A MAN wearing a kippa waits for the start of a demonstration against antisemitism at Berlin’s Brandenburg Gate in 2014.
(photo credit: THOMAS PETER/REUTERS)
When I was in undergraduate school, several of us wore kippot. One student, however, stood out from the rest of us. I saw him at the kosher dining room and, naturally enough, assumed he was Orthodox. He was at all Zionist events, but I seldom saw him at religious activities. One day I asked him about what I considered to be a curious discrepancy. This was his response: I wear my kippa as an expression of Jewish pride. My fellow student was a proud, non-observant, Jew.
He wanted everyone to know he was Jewish and the easiest and most obvious way to do that was to wear a kippa. It was that straightforward and easy.
That simple conversation has stuck with me all these years. We could never have had that conversation today. The world has changed. What we once took for granted – the simple act of wearing a kippa in public places – is now fraught with menace.
Wearing a kippa in the Diaspora is dangerous today. Certainly, this simple, often unobtrusive head covering has, for many years, sometimes triggered dirty looks and slurs. But now, wearing a kippa in public carries the risk of the wearer being physically attacked. This horrible fact has become more and more apparent in European cities. After the Kippa March in Berlin this past month, it became impossible to ignore.
The terrifying antisemitic events leading up to the Berlin march should send chills down the spines of every sensible person – no matter your creed, color or religion. Thousands of locals Germans donned kippot in solidarity with regular, religiously observant, wearers. The irony is that it all came about because of an experiment undertaken by a Palestinian Christian who did not believe in the danger and discovered the truth the hard way. After donning his own kippa he was beaten and whipped in the street, and he filmed the entire event.
Berlin is just one place, one example. The danger exists throughout Europe and is spreading within the United States.
There are several disconnects between Diaspora and Israeli Jewry. This is one of the biggest. Israel is the place where Jews stand tall and proud. In the Diaspora, often Jews need to lower their public profile to avoid antisemitic attacks.
Most people wear kippot out of obligation and respect. Even those who do not normally wear kippot place one on their head when it is warranted by the situation – funerals, prayer services, Passover Seder at the home of a grandparent.
Joseph Schuster, leader of Germany’s Central Council of Jews, suggested that Jews stop wearing their kippot in public and instead start wearing baseball caps. He told the Jewish German community that he was “against showing themselves openly with a kippa in a big-city setting in Germany, and wear a baseball cap or something else to cover their head instead.”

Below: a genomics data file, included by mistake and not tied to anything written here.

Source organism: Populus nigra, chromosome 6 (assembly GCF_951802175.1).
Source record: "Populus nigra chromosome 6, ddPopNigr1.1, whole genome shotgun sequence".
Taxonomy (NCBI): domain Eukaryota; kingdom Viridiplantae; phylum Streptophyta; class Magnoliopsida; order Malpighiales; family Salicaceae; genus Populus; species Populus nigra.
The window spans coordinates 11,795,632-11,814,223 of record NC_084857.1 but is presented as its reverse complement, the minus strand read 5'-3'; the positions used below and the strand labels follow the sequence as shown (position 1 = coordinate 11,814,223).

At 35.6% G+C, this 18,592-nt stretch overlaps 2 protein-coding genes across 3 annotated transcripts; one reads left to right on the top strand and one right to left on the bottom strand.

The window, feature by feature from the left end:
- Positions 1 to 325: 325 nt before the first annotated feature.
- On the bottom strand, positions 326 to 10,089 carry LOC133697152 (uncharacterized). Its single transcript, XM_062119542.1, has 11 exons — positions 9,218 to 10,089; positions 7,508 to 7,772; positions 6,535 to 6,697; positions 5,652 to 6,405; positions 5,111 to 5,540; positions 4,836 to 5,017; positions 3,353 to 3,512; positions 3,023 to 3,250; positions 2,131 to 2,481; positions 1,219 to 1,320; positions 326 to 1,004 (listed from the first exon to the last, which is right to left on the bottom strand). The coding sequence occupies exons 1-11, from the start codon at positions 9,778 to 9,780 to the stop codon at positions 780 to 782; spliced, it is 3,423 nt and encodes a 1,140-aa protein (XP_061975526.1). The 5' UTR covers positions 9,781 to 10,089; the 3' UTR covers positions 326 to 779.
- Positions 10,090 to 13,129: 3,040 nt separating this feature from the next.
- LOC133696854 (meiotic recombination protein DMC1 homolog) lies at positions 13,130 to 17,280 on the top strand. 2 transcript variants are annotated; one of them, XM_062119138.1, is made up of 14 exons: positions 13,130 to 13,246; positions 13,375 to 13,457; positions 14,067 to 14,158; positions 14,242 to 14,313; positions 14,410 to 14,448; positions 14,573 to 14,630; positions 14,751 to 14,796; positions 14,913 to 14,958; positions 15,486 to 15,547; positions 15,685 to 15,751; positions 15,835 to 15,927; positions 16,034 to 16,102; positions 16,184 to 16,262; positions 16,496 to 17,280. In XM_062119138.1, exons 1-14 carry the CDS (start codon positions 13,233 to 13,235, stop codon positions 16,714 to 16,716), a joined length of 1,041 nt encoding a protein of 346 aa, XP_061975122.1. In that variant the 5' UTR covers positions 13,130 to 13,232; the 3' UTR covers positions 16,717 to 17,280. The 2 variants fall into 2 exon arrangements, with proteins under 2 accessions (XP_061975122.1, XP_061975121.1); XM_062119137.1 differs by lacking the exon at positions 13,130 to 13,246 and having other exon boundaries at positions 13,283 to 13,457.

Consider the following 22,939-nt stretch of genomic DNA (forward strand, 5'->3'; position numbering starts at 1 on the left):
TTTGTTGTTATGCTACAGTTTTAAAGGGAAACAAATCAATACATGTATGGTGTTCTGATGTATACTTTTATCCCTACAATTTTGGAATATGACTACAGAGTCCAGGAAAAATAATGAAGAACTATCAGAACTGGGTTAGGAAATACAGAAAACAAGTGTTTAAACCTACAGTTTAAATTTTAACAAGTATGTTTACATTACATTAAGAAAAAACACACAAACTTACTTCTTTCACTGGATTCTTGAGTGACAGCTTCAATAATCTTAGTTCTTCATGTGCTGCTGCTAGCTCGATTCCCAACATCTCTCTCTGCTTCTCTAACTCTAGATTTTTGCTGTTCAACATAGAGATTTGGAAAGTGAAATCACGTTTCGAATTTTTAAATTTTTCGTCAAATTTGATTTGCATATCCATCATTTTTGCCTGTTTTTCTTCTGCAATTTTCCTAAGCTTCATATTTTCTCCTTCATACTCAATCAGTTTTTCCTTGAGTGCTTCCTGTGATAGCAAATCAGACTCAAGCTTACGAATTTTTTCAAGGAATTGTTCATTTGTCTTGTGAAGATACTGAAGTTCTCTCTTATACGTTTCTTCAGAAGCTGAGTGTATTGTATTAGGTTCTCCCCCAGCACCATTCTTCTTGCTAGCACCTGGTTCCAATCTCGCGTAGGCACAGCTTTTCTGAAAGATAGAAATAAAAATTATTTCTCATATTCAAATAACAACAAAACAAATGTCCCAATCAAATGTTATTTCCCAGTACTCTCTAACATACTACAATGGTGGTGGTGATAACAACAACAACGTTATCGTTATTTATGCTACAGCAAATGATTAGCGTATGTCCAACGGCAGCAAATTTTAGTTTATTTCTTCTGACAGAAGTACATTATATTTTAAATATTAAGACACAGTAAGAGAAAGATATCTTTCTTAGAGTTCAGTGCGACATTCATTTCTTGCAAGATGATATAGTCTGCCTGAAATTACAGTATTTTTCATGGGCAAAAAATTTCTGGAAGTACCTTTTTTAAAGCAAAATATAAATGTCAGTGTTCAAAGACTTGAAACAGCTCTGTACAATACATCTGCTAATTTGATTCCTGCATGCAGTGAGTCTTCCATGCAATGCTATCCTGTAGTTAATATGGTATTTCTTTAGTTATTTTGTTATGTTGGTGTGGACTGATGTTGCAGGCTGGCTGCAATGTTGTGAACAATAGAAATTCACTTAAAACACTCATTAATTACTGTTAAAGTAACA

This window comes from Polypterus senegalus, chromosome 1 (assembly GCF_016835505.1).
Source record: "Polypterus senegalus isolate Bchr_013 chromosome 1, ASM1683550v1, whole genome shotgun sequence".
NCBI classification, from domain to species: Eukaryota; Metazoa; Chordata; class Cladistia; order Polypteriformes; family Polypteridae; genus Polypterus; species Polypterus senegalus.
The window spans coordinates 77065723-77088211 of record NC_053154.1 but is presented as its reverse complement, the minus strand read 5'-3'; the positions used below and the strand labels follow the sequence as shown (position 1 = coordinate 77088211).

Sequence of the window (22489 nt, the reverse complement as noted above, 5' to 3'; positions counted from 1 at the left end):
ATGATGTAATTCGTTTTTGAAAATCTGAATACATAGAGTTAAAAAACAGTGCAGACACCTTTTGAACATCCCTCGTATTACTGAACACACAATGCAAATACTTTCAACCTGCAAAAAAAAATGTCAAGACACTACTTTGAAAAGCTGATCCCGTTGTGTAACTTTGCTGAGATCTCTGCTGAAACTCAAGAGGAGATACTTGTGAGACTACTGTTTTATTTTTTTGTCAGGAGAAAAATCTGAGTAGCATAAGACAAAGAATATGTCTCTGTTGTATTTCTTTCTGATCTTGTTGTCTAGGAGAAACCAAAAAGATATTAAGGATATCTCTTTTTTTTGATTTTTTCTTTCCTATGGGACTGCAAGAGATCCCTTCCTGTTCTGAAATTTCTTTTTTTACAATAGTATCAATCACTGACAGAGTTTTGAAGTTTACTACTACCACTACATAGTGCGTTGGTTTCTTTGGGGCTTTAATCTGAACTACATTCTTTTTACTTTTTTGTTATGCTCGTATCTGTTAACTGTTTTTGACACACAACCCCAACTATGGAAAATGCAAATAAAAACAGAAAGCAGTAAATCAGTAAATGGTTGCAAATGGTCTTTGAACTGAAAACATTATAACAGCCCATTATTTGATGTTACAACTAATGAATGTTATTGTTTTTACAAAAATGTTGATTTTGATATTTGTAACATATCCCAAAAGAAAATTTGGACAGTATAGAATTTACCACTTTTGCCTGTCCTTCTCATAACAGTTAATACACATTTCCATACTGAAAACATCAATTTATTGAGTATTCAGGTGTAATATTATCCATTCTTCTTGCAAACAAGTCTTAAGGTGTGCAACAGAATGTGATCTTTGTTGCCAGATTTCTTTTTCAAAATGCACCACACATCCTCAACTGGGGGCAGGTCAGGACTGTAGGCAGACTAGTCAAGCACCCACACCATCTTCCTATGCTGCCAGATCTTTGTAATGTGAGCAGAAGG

Many Zionists were incredulous. Many Zionists were incensed. Israeli Chief Rabbi David Lau announced that Jews should continue to wear kippot – and to wear them with pride.
This expression of Rabbi Lau was a modern version of the spectacular essay written by Robert Weltsch, a Zionist leader in Germany, in response to the Nazi law that Jews must wear the yellow star. He wrote that “Jews should wear the yellow star with pride.”
The kippa has a long history. It has no real legal foundation within Judaism, but is instead a perfect example of how a tradition takes on the power of law.
The Talmud instructs that one cover their head for fear of heaven. That is probably the derivation of the word “yarmulka,” a contraction of the words “yarei malka” – have fear of the King (God). “Kipa” means cover or dome. Jews covered their heads as a way of showing reverence to God.
But there were also societies that required Jews to wear special hats. The Fourth Lateran Council of 1215 required all Jews to wear the Jewish hat. That hat was yellow. Most of us are familiar with it from the famous sculpture of the Maharal of Prague – a hat that looked like the quintessential magician’s hat. In Venice, in 1528, Jewish doctors were exempt from wearing the Jewish hat.
Fast forward a couple of generations and our grandfathers wore caps, they called them “keskelahs,” “koppels” and just plain hats.
Granted, it was an era when hats were commonplace and a standard accoutrement for men. But it was also a way for them to insulate themselves from antisemites and protect themselves from antisemitism. Many Orthodox men who worked in the New York City public school system went so far as to cover their heads with toupees rather than kippot.
Wearing a kippa is a symbol, a powerful Jewish religious symbol. It is a reminder to the wearer to honor God.
Tragically, the consummate Jewish symbol has become a lightning rod for antisemitic vitriol.The author is a political commentator. He hosts the TV show Thinking Out Loud on JBS TV. Follow him on Twitter @MicahHalpern.
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